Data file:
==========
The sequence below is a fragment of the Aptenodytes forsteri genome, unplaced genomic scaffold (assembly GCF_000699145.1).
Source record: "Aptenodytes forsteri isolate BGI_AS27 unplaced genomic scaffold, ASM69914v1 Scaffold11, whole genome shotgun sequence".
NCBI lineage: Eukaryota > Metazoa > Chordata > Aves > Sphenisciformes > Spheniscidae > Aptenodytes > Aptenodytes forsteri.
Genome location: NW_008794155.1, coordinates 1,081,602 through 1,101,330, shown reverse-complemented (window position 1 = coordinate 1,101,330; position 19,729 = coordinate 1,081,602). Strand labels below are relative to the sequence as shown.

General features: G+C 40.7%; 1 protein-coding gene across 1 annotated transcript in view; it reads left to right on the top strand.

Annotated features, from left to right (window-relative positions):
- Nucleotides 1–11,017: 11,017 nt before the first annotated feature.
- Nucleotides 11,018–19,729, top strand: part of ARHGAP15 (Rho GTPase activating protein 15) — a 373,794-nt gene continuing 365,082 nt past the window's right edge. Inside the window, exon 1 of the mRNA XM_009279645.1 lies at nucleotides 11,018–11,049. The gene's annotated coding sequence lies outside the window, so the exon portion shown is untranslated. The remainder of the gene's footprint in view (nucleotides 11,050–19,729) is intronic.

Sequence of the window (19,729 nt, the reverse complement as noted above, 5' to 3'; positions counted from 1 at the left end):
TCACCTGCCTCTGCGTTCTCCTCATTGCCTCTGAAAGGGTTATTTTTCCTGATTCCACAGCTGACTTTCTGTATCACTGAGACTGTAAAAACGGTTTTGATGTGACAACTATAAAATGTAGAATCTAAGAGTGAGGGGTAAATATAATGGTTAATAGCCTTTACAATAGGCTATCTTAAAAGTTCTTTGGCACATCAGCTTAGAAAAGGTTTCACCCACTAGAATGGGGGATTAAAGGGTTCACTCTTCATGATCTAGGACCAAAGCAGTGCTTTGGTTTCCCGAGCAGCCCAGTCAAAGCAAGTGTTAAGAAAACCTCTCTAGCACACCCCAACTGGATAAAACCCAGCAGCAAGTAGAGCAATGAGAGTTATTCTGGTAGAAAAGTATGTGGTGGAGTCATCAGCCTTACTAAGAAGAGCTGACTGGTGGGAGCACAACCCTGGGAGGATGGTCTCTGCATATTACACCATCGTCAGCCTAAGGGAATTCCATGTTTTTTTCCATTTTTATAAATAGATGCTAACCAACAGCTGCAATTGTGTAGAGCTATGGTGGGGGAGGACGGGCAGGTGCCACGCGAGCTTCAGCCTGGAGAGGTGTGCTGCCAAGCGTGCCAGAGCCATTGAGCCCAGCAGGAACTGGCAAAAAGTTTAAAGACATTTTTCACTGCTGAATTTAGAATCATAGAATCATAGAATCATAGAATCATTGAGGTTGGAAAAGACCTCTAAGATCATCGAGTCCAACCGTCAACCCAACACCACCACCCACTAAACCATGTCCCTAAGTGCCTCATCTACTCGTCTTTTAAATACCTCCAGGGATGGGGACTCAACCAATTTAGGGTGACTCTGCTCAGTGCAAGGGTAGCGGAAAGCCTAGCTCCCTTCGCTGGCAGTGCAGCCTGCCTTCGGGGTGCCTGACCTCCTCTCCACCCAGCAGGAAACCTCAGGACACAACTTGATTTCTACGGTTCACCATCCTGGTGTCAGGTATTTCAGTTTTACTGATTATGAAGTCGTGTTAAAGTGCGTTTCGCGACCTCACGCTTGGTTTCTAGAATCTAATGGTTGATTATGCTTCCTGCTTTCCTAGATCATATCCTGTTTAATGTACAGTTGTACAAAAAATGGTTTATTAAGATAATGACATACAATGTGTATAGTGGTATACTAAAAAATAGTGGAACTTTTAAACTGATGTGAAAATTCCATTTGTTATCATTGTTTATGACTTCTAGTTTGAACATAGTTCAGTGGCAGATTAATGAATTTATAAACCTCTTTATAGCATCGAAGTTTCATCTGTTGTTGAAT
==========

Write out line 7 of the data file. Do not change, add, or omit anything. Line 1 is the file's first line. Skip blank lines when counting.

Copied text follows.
- Nucleotides 1–11,017: 11,017 nt before the first annotated feature.